That Autonomous Vehicle May Make You Carsick

As many as one in eight American adults may feel ill riding in a self-driving car, warns study.

by on Apr.09, 2015

Feeling a bit queasy?

Nissan, Mercedes-Benz, Tesla, possibly even Apple. The list of manufacturers planning to launch autonomous vehicles over the coming decade is rapidly growing.

Automakers insist the new technology will keep you safer than ever on the nation’s roads. But it could make you sicker. Carsick, that is. A new report from the University of Michigan Transportation Research Institute, or UMTRI, warns that as much as 12% of the U.S. population may experience motion sickness while riding in autonomous vehicles.

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“Motion sickness is expected to be more of an issue in self-driving vehicles than in conventional vehicles,” writes UMTRI researchers Michael Sivak and Brandon Schoettle. They blame three factors, notably the fact that, “By switching from driver to passenger, by definition, one gives up control over the direction of motion, and there are no remedies for this.”

Anywhere from 6% to 12% of U.S. adults might experience some degree of carsickness “at some time,” in a self-driving vehicle, the report suggests, some suffering extreme bouts quite frequently.

Motion sickness is usually caused by a conflict between what the eyes see and what the body feels, usually through the inner ear which is responsible for balance control. But it also can be triggered by the sense that one is no longer in control of the body’s movements, or because a vehicle passenger can’t predict which way they’re going to move next. Adults typically are more susceptible to motion sickness than children, UMTRI notes.

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How to address the problem? The report says travelers susceptible to the problem might try closing their eyes or even sleeping. And, if necessary, they might try commonly available medications.  Some travelers also have had success with bands that tap into pressure points on the wrist.

The good news, the report also indicates, is that autonomous vehicles could be programmed to deliver a smoother ride than a conventional vehicle with a human behind the wheel, a step likely also to reduce motion sickness.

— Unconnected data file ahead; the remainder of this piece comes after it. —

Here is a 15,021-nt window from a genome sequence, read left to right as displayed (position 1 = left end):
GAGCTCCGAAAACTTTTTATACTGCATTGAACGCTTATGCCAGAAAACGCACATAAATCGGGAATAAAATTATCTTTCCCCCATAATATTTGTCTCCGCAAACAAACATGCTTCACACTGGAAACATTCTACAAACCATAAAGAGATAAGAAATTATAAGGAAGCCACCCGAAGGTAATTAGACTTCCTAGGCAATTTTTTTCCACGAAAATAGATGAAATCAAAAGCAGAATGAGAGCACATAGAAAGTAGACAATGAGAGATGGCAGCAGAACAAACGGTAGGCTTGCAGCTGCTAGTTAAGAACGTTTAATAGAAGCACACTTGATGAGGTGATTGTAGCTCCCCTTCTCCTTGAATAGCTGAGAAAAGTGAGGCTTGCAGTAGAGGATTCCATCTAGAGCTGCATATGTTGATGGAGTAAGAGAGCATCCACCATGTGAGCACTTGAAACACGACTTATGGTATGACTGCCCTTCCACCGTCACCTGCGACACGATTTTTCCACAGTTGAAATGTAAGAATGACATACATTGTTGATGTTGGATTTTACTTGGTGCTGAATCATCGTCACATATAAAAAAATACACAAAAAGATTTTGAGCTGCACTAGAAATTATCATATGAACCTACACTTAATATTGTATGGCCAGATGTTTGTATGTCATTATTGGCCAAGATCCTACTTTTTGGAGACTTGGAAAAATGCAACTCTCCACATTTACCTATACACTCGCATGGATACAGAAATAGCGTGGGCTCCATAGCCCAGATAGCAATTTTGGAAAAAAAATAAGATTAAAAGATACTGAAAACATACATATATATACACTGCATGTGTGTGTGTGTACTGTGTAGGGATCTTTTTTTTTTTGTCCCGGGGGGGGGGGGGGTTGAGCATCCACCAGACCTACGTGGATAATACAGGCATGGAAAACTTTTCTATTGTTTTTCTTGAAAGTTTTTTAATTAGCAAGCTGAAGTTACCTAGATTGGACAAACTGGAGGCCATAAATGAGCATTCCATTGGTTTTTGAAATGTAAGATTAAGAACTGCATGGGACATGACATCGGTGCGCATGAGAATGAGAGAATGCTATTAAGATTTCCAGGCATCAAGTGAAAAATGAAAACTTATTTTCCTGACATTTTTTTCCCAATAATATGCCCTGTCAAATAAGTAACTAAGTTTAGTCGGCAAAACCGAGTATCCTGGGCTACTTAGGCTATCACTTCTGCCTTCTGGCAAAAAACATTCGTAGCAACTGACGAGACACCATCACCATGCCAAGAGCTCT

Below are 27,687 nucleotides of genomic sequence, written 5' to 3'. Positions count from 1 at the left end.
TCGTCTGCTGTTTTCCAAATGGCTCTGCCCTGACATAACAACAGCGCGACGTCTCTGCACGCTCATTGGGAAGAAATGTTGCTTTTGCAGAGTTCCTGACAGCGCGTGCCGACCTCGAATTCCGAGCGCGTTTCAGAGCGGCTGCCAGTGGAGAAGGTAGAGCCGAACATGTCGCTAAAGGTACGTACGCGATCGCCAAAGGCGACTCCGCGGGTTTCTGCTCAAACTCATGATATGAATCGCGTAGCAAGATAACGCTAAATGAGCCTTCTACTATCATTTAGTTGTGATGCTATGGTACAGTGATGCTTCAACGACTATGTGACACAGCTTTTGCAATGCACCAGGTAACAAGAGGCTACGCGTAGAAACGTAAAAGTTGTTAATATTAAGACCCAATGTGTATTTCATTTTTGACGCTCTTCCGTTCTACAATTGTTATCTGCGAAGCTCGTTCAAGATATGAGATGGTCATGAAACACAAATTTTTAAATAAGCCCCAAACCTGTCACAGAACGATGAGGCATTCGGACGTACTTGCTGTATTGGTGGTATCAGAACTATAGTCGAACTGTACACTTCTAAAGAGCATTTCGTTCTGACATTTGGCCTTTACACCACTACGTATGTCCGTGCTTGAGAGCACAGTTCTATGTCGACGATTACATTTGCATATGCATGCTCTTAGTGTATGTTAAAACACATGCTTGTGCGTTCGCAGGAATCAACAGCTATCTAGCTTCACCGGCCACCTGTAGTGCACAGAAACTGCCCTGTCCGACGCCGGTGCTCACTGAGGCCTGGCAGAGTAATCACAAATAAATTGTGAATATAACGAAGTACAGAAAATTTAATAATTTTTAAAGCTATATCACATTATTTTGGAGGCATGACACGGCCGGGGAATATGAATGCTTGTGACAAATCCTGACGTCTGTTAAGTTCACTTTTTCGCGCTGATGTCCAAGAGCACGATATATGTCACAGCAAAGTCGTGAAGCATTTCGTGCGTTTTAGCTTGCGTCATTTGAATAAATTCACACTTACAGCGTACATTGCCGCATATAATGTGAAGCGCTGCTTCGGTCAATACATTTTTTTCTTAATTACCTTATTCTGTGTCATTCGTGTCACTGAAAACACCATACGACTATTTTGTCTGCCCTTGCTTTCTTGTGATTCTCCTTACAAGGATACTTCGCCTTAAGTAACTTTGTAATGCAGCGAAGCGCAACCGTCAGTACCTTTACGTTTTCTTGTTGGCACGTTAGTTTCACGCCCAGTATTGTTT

The issue of motion sickness is one of the many problems – some of them until now unforeseen – that have cropped up as research progresses on autonomous vehicle technology.

Nissan CEO Carlos Ghosn last week reiterated the automaker’s pledge to put its first fully autonomous vehicle on the road in 2020 – and said Nissan will work up to that in stages, with a partially self-driving vehicle to come in 2016, with a more advanced version to follow a year later.

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One recent study suggested that within two decades at least 80% of the vehicles sold worldwide will have at least some level of autonomous capabilities.

Earlier this week, Morgan Stanley’s automotive analyst Adam Jonas also suggested this “autopia” will soon become the norm, rather than the exception, forecasting a time when America’s roads well see, “roving fleets of completely autonomous vehicles in operation 24 hours/day, available on your smartphone.”

Indeed, the CEO of carsharing service Uber has indicated that he hopes to switch to fully driverless vehicles as that technology becomes available. That might take longer than just getting autonomous vehicles on the road, with human drivers ready to take control, if needed, cautioned Nissan’s Ghosn.

But now, these autopian drivers will have to consider problems beyond the technical, like how to keep their passengers from getting carsick.

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3 Responses to “That Autonomous Vehicle May Make You Carsick”

  1. Jorge says:

    Many current auto drivers close their eyes while driving so this will be natural for those folks…

    BTW, I’d like to hope that commuters will be safer with autonomous vehicles but I would not count on it unless these cars have redundant mechanical and electronic operating systems like aircraft, extremely competent software/hardware programming and security a lot more than what is currently being discussed for these vehicles.

  2. Jim says:

    Probably no more carsick than passengers in a car today.

  3. Rynotech says:

    Maybe it was the sight of the Googlemobile that made people sick…??

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